The Audi RS Q is an ultra high-tech off-road racing machine with an electric powertrain but a combustion engine functioning as a generator. In this video, the Dakar Rally competitor takes on a V10-powered Audi R8. 

The Audi RS Q uses electric motors from the 2021-spec Audi e-tron FE07 Formula E car to power the front and rear axle. A 2.0-liter turbocharged four-cylinder from the company's DTM car connects to a motor-generator unit to charge the 52-kilowatt-hour battery.

Gallery: 2022 Audi RS Q E-Tron

In racing trim, the rules limit the power output to 335 horsepower (250 kilowatts). However, it's possible to double that figure to 670 hp (500 kW) by turning a knob and pressing a button.

Where the RS Q points to the future, the R8 is the last of an era. Audi already confirms that the successor to the supercar is fully electric. The one in this race in the UK is the V10 Performance model that makes 612 hp (456 kW or 620 metric hp).

Being an EV (at least of a sort), you might expect the RS Q to be quiet. It's not. Even at a stop, there's a noisy whine. Turning on the high-voltage system makes things even louder. Without the intercom system, there would be no way to hear the co-driver.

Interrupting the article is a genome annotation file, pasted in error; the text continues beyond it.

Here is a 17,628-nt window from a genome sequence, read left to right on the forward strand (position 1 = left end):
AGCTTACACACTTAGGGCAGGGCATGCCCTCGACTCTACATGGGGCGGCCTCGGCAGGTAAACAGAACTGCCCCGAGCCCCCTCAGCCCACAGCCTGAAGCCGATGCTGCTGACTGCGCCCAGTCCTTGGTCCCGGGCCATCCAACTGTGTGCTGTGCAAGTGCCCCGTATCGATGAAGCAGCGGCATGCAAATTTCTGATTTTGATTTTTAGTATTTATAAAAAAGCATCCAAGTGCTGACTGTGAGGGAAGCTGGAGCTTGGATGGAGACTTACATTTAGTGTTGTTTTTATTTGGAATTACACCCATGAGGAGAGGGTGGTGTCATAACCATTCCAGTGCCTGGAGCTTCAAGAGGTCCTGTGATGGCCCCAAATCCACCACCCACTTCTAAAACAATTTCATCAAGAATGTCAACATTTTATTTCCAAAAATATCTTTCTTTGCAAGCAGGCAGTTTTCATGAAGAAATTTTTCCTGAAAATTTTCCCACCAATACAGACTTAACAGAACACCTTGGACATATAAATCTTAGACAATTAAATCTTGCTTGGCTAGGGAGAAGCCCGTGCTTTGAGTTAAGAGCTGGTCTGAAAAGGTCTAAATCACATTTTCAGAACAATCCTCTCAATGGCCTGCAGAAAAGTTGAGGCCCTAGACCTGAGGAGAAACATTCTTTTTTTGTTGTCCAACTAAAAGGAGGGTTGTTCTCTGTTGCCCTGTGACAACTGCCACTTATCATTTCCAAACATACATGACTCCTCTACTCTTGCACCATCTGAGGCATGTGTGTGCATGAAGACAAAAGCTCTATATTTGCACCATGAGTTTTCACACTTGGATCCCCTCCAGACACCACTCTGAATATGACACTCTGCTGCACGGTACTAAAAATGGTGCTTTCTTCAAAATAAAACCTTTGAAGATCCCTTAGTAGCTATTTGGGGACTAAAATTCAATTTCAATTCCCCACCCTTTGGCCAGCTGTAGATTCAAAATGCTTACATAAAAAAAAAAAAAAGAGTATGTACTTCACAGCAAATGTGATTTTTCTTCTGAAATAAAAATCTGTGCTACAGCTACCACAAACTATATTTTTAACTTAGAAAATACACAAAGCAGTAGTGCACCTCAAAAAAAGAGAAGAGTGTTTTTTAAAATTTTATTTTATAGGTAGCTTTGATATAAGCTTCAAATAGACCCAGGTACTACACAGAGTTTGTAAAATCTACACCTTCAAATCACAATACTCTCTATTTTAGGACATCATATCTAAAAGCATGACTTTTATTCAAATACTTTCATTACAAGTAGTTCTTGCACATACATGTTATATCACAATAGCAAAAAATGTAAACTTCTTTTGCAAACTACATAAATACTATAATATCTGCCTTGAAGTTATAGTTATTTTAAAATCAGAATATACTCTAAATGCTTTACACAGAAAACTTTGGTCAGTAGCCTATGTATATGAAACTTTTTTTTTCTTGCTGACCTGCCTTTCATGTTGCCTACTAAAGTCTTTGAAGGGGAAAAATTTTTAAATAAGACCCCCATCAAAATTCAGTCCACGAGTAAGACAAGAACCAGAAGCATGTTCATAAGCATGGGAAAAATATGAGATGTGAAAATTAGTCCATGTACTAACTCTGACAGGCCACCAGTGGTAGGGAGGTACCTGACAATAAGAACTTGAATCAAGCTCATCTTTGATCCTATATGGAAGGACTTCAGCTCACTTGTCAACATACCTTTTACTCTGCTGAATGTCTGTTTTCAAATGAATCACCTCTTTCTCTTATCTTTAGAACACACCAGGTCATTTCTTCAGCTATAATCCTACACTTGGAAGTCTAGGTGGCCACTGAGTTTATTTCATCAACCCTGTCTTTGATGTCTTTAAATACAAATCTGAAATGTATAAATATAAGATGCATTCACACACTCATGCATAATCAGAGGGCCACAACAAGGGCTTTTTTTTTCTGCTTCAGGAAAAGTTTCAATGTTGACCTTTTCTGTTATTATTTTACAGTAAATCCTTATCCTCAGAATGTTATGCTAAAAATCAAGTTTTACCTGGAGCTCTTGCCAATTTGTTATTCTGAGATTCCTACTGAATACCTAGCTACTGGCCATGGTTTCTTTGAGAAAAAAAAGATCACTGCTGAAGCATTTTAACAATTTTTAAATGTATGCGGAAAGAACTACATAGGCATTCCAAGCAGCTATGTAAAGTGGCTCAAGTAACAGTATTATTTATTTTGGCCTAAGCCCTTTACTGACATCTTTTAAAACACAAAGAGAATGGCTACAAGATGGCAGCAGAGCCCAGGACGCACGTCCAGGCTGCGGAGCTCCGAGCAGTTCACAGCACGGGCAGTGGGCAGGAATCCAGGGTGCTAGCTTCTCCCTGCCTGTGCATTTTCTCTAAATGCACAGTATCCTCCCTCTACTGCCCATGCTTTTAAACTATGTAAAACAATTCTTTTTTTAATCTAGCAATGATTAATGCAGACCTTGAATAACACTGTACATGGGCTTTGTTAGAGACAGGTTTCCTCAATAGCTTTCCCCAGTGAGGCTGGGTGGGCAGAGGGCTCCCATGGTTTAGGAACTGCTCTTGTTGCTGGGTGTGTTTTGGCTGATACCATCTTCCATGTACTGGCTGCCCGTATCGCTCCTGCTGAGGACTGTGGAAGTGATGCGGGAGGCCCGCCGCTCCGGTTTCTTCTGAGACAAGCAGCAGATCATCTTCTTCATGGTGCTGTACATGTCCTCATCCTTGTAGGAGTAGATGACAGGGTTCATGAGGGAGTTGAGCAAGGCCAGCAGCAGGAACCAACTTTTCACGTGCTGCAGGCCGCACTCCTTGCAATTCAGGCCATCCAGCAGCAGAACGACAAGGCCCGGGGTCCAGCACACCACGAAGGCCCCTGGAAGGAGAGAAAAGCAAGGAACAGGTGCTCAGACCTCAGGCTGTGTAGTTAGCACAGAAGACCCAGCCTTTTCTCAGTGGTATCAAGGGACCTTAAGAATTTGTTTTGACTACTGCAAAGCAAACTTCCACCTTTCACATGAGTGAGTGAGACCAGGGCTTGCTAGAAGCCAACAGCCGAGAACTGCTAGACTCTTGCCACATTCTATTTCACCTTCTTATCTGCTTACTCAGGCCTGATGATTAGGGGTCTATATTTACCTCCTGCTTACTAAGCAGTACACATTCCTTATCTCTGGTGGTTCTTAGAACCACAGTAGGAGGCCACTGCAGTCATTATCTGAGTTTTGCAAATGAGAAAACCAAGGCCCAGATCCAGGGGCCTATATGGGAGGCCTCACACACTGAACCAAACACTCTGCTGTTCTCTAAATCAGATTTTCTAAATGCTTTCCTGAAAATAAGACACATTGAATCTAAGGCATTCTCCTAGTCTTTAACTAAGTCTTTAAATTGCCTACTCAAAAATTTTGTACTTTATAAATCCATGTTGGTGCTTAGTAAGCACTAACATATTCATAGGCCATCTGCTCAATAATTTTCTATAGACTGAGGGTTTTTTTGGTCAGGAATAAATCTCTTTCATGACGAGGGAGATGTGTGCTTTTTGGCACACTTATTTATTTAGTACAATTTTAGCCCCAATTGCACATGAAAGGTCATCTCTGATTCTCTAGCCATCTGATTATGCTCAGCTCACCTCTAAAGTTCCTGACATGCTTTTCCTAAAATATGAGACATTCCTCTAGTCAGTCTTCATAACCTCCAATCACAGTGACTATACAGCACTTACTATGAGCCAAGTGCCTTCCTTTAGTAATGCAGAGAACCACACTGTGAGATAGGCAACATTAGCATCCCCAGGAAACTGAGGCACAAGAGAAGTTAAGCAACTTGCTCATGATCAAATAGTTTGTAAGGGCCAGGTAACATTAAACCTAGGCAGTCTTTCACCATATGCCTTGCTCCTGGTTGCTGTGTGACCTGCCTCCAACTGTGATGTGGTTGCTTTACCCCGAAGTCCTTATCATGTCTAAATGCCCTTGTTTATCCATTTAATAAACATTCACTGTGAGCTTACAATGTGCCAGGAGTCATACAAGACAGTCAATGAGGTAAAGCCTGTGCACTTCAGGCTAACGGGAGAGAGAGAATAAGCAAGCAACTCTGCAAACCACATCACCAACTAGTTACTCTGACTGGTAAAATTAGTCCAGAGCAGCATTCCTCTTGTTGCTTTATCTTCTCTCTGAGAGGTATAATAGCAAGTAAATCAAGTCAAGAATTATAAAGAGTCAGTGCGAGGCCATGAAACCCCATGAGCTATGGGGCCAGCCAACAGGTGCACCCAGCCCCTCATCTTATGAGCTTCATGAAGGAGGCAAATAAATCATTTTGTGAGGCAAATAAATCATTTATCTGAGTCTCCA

Even from outside the vehicle, the RS Q is loud. It sounds like the whistle from a boiling tea kettle when going down the track.

The RS Q doesn't have a launch control system, meaning driver skill is necessary to get a good start. The Dakar rally machine manages to win the first quarter-mile race but loses the second one. It comes back in the third to take a final victory.

They then race from a roll. With its instant torque delivery, the RS Q manages to win the first two runs. For the final one, the R8 starts in second gear, and this makes the difference. The machines stay side by side for much of the distance, but the V10-powered model eventually pulls ahead.

The final challenge is a braking test from 100 mph (161 kph). The RS Q doesn't have anti-lock brakes and weighs more. The R8 scores an easy victory.

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